At the end of a long, difficult day, relaxing in a jetted or whirlpool tub sounds like a bit of paradise. You know the tub is clean—you cleaned it yourself just a few days ago—but when you fill the tub and turn on the jets, strange black bits are swirling in the water. Did you forget to clean the jets?
Cleaning a jetted tub is not difficult but it does take some time. Luckily, most whirlpool tubs can be cleaned with supplies you have on hand in your pantry and cleaning supplies cabinet.
How Often to Clean Your Jetted Tub
If you use your jetted tub regularly, the jets should be cleaned at least monthly. The actual tub should be thoroughly cleaned at least weekly to remove soap scum, body soil, and bacteria.
Before You Begin
Every brand of jetted tubs is slightly different. It's a good idea to consult the manufacturer's recommendations before cleaning the jets for the first time. Some brands recommend closing the air valve controls, others recommend leaving them open during cleaning. If you cannot find your installation manual, check online, or call the manufacturer's customer service number.
Equipment / Tools
- Measuring cup
- Toothbrush or bottle brush
- Microfiber cloths
- Small bowl
- Distilled white vinegar
- Baking soda
- Chlorine bleach
- Automatic dishwasher detergent (powder or liquid)
Wipe Away Visible Debris
Using a damp sponge or microfiber cloth, wipe away any hair or visible debris from the rim and inside of the tub.
Fill the Tub With Hot Water
Fill the tub with enough hot water so that it covers all of the jets by about two inches.
Add the Cleaning Agents
To the water add two tablespoons of powdered or liquid dishwasher detergent. If you only have dishwasher tablets, dissolve one tablet in a cup of boiling water before adding it to the tub. Next, add two cups of distilled white vinegar OR one-half cup of liquid chlorine bleach.
Do not use dishwashing liquid for hand-washing dishes as it will produce too many suds.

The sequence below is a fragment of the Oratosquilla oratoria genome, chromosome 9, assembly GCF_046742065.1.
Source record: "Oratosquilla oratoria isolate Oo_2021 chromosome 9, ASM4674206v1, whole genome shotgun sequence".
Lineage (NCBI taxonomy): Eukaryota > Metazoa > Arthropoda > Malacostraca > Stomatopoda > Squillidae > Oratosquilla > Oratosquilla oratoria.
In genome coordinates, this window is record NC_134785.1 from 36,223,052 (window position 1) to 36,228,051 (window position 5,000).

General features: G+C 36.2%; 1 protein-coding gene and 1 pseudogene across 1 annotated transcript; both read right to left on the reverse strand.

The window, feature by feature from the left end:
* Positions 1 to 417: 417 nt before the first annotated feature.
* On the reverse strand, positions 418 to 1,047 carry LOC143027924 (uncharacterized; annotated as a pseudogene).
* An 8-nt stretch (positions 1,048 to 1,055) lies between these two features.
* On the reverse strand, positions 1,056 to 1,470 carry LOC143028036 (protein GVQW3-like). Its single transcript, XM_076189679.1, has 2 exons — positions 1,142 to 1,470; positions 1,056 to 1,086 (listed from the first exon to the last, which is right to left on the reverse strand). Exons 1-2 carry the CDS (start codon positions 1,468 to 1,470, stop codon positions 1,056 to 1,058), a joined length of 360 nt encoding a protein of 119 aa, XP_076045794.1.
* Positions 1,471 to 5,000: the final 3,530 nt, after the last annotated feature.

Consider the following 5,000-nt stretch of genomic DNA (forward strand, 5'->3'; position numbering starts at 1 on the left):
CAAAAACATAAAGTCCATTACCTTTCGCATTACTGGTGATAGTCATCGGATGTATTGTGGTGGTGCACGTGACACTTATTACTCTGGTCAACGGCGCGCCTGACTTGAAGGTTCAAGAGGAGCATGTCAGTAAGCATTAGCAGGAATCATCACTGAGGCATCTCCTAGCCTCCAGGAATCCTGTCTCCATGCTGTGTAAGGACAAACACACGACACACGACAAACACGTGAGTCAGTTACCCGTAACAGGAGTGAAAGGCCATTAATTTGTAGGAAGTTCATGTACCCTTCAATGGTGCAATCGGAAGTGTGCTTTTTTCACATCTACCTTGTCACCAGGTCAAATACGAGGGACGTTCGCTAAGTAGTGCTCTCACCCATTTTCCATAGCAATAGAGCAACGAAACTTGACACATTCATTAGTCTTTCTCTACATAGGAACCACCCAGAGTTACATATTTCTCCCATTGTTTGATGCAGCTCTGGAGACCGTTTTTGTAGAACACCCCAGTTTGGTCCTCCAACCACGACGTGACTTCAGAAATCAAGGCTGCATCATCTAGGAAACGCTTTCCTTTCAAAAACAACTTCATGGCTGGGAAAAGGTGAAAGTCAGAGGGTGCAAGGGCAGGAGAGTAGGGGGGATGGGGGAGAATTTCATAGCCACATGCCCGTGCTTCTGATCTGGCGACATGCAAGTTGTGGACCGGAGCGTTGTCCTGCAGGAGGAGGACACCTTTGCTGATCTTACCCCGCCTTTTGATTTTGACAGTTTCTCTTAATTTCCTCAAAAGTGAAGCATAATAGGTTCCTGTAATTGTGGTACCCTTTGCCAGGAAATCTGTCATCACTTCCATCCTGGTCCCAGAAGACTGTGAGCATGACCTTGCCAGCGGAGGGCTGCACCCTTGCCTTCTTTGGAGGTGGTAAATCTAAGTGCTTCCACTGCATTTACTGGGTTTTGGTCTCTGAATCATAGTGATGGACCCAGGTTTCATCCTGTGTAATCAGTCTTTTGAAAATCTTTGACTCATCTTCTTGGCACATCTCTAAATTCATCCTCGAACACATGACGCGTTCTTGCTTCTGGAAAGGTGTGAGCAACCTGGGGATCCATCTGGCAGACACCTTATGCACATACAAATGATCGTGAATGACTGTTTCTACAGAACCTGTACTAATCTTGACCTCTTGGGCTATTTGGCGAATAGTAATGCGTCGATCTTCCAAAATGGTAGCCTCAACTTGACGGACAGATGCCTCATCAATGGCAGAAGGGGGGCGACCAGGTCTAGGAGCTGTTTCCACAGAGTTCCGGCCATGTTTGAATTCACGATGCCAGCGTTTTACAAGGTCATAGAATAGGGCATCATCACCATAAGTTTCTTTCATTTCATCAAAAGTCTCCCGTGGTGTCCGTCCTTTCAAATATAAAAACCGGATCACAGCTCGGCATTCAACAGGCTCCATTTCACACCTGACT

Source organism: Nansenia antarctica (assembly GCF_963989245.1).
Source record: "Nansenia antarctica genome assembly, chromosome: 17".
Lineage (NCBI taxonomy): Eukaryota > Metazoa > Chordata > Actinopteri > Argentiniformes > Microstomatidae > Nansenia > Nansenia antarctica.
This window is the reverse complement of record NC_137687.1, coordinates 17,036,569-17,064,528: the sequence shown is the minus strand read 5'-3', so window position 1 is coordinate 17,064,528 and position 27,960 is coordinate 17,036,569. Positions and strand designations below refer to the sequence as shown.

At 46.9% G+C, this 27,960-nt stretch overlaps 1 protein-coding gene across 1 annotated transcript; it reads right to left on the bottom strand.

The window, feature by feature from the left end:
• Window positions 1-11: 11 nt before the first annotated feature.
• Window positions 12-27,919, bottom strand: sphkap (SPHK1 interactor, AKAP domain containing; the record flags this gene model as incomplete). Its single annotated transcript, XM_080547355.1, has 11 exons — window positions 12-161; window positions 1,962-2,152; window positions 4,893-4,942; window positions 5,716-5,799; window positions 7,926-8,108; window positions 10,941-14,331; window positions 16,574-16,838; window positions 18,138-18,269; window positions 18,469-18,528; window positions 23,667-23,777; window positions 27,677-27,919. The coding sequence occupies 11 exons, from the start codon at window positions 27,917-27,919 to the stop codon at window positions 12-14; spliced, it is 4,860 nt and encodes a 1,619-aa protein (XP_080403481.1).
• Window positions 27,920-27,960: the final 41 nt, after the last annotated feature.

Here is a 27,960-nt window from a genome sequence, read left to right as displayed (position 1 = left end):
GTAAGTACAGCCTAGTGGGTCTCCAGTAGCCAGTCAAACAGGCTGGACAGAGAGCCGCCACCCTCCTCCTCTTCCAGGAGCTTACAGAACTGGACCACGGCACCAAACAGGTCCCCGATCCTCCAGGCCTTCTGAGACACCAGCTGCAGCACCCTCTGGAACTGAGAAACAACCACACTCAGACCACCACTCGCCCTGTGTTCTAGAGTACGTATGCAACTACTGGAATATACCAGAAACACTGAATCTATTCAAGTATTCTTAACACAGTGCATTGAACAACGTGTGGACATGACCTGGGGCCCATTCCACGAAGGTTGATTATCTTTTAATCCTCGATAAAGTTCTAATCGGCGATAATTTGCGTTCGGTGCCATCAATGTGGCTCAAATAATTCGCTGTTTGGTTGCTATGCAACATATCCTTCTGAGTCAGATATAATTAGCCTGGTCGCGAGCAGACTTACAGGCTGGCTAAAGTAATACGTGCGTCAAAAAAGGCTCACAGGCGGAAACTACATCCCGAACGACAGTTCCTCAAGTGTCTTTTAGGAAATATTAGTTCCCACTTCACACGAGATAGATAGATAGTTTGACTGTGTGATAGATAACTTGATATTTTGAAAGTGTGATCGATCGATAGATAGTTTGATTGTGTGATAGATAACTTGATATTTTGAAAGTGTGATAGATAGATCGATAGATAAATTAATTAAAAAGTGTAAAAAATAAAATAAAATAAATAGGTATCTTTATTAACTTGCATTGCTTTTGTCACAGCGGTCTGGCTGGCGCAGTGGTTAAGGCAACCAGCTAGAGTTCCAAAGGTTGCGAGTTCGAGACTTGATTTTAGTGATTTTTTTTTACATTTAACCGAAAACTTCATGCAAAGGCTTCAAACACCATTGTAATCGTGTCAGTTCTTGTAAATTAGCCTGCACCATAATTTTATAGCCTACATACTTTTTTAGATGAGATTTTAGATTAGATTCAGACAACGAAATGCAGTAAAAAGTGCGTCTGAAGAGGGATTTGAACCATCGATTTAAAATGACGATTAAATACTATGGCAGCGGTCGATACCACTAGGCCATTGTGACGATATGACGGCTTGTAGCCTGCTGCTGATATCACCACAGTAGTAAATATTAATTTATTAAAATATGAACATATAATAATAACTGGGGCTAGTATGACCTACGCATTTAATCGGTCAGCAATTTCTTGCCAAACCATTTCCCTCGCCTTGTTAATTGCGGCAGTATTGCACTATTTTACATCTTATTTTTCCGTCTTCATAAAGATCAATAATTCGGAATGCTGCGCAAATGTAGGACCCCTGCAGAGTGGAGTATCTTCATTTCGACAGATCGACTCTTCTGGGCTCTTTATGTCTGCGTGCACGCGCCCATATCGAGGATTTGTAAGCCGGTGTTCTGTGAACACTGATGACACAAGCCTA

Do not combine distilled vinegar and chlorine bleach because toxic fumes of chlorine gas can occur. Use only one OR the other.
Turn on the Jets
Unless instructed by the manufacturer to leave them open, turn off the air-induction valves to the jets. This will force the water and cleaning solution to circulate only through the internal plumbing of the tub and give a deeper cleaning. Turn the jets on high for 15 minutes. You will begin to see debris from the internal plumbing washing into the tub.
Drain the Tub
Turn off the jets and drain the tub. Use a sponge or microfiber cloth to wipe away any debris that is clinging to the tub.
Refill the Tub
Fill the tub a second time with warm or cold water to a level of several inches above the jets.
Turn on the Jets
With the air-induction valves open, turn the jets on high and allow them to run for another 15 minutes. Turn off the jets and drain the water from the tub.
Clean the Jets
Place about one cup of baking soda in a small bowl or measuring cup. Dip an old toothbrush or small bottle brush in the dry baking soda. Use the brush to clean the interior surfaces of each jet.
Clean the Air-intake Cover
Unscrew the cover of the air-intake control and scrub the area with dampened baking soda. Wipe away any residue with a damp sponge, rinse the cover, and replace it.
Clean the Interior of the Tub
Sprinkle dry baking soda on the interior of the tub. Baking soda is a gentle abrasive that will cut through soap scum and grime inside the tub without damaging the finish. Use a damp sponge or microfiber cloth to clean all of the interior surfaces.
Rinse and Dry
Once all of the tub's surfaces have been cleaned, use a bucket to rinse away the baking soda. Use a dry microfiber cloth to wipe down the interior to prevent water-spotting.
Tips to Keep a Jetted Tub Clean Longer
Now that you have a sparkling clean tub, take a long relaxing soak. And to keep your tub clean longer, follow these tips:
- Once you have the jets cleaned, a routine monthly cleaning will keep them in top shape.
- Avoid bath oils and bubble baths that leave residue in the jets that can serve as food for mold and mildew.
- Never use an abrasive cleaner on the tub which can leave minute scratches that capture soil and leave the finish looking dull.
- Dull finishes can be restored by using an automotive wax recommended for plastics on the walls of the tub. NEVER wax the floor of the tub. That is a slip-and-fall hazard.
Bleach Mixing Dangers. Washington State Department of Health.